Previous posts have looked at snap polling after debates.
President Obama edged Mitt Romney for a win in the second presidential debate Tuesday night, 37 percent of uncommitted voters said in a CBS News instant poll.
Moments following the debate at Hofstra University in Hempstead, N.Y., 37 percent of voters polled said the president won, 30 percent awarded the victory to Romney, and 33 percent called it a tie. After some particularly animated exchanges between the two candidates, 55 percent of voters said Mr. Obama gave direct answers, but 49 percent also said that about Romney.
As for who would do a better job of handling the economy, the president made some headway on closing that gap. Before the debate, 71 percent said they believed Romney would, while only 27 percent said they thought Obama would; after the debate, 34 percent said the president would better handle the economy, with 65 percent saying Romney would.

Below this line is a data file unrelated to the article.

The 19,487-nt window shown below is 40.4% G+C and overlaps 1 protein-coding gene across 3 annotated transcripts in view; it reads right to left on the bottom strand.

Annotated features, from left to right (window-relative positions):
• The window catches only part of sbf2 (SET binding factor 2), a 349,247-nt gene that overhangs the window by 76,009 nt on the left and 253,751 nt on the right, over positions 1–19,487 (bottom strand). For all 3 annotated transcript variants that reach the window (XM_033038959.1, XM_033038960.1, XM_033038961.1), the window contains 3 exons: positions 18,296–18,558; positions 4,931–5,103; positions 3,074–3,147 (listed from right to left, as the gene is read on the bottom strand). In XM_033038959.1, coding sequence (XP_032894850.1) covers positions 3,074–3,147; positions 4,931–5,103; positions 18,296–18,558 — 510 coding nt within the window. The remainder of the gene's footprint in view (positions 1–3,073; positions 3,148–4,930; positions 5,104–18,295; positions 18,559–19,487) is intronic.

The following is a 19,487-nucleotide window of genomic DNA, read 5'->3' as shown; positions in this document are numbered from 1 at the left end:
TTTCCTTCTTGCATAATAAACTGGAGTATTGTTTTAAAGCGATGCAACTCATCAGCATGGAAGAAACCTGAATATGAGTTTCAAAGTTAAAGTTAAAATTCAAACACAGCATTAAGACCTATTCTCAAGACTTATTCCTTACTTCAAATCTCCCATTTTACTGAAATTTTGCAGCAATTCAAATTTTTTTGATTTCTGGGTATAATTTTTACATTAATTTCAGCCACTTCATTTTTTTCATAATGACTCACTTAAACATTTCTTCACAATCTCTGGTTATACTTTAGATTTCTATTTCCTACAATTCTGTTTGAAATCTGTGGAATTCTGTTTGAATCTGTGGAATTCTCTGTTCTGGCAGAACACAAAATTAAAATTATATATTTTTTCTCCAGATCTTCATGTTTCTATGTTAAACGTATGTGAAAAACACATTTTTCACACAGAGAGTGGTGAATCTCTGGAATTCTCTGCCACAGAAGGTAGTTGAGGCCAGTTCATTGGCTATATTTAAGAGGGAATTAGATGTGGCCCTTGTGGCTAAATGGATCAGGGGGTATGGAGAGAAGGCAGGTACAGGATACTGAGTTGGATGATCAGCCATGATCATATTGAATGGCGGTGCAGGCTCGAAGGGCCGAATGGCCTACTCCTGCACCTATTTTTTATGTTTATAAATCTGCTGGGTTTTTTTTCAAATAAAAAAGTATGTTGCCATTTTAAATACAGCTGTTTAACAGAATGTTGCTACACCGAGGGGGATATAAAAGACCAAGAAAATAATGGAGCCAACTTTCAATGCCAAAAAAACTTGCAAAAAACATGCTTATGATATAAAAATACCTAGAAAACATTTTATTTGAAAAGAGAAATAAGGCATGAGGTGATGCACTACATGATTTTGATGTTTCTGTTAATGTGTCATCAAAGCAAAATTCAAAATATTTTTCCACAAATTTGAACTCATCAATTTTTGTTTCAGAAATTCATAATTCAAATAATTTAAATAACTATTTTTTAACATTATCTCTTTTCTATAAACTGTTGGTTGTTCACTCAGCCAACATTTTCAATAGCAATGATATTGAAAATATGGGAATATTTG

Obama would also be more likely to help the middle class, according to 56 percent of voters after the debate, compared with 43 percent who said that about Romney
Forty-six percent of voters who watched Tuesday night's presidential debate said that the president won the showdown, according to a CNN/ORC International nationwide poll conducted right after Tuesday night's faceoff here at Hofstra University on New York's Long Island. Thirty-nine percent questioned said Republican nominee Mitt Romney did the better job.
Obama's seven-point advantage came among a debate audience that was somewhat more Republican than the country as a whole and is within the survey's sampling error.
The president's edge on the question of who won the debate appears to be the result of his much better than expected performance and his advantage on likeability. But the poll also indicates that debate watchers said Romney would do a better job on economic issues. And the two candidates were tied on an important measure - whether the showdown would affect how the debate watchers will vote. Nearly half said the debate did not make them more likely to vote for either candidate, with the other half evenly divided between both men.